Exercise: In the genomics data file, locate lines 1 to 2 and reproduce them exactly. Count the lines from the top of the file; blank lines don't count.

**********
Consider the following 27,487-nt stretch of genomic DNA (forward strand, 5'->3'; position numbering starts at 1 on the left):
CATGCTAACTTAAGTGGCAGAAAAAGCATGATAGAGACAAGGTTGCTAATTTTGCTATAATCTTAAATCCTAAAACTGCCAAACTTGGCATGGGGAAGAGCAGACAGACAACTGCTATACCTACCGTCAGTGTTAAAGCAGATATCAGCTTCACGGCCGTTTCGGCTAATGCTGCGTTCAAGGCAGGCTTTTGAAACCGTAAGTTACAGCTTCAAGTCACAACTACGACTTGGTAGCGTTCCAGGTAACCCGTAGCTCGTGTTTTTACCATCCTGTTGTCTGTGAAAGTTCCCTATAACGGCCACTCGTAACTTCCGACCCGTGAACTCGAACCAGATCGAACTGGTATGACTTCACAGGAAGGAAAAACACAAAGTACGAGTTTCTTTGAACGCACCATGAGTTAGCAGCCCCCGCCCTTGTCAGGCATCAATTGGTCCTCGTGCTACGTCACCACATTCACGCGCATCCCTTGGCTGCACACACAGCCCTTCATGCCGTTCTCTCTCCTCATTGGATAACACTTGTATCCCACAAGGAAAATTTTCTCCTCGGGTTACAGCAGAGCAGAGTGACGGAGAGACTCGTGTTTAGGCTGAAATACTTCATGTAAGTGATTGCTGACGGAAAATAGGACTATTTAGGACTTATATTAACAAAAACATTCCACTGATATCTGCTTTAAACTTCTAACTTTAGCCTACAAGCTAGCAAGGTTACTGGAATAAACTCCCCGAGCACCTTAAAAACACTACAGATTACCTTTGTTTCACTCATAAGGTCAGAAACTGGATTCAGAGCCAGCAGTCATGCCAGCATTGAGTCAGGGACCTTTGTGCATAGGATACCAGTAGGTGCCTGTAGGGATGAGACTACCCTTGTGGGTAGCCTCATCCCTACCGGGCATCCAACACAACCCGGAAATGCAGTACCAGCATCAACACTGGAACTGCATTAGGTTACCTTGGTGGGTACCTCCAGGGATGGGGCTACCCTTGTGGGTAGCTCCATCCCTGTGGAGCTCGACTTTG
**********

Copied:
Consider the following 27,487-nt stretch of genomic DNA (forward strand, 5'->3'; position numbering starts at 1 on the left):
CATGCTAACTTAAGTGGCAGAAAAAGCATGATAGAGACAAGGTTGCTAATTTTGCTATAATCTTAAATCCTAAAACTGCCAAACTTGGCATGGGGAAGAGCAGACAGACAACTGCTATACCTACCGTCAGTGTTAAAGCAGATATCAGCTTCACGGCCGTTTCGGCTAATGCTGCGTTCAAGGCAGGCTTTTGAAACCGTAAGTTACAGCTTCAAGTCACAACTACGACTTGGTAGCGTTCCAGGTAACCCGTAGCTCGTGTTTTTACCATCCTGTTGTCTGTGAAAGTTCCCTATAACGGCCACTCGTAACTTCCGACCCGTGAACTCGAACCAGATCGAACTGGTATGACTTCACAGGAAGGAAAAACACAAAGTACGAGTTTCTTTGAACGCACCATGAGTTAGCAGCCCCCGCCCTTGTCAGGCATCAATTGGTCCTCGTGCTACGTCACCACATTCACGCGCATCCCTTGGCTGCACACACAGCCCTTCATGCCGTTCTCTCTCCTCATTGGATAACACTTGTATCCCACAAGGAAAATTTTCTCCTCGGGTTACAGCAGAGCAGAGTGACGGAGAGACTCGTGTTTAGGCTGAAATACTTCATGTAAGTGATTGCTGACGGAAAATAGGACTATTTAGGACTTATATTAACAAAAACATTCCACTGATATCTGCTTTAAACTTCTAACTTTAGCCTACAAGCTAGCAAGGTTACTGGAATAAACTCCCCGAGCACCTTAAAAACACTACAGATTACCTTTGTTTCACTCATAAGGTCAGAAACTGGATTCAGAGCCAGCAGTCATGCCAGCATTGAGTCAGGGACCTTTGTGCATAGGATACCAGTAGGTGCCTGTAGGGATGAGACTACCCTTGTGGGTAGCCTCATCCCTACCGGGCATCCAACACAACCCGGAAATGCAGTACCAGCATCAACACTGGAACTGCATTAGGTTACCTTGGTGGGTACCTCCAGGGATGGGGCTACCCTTGTGGGTAGCTCCATCCCTGTGGAGCTCGACTTTG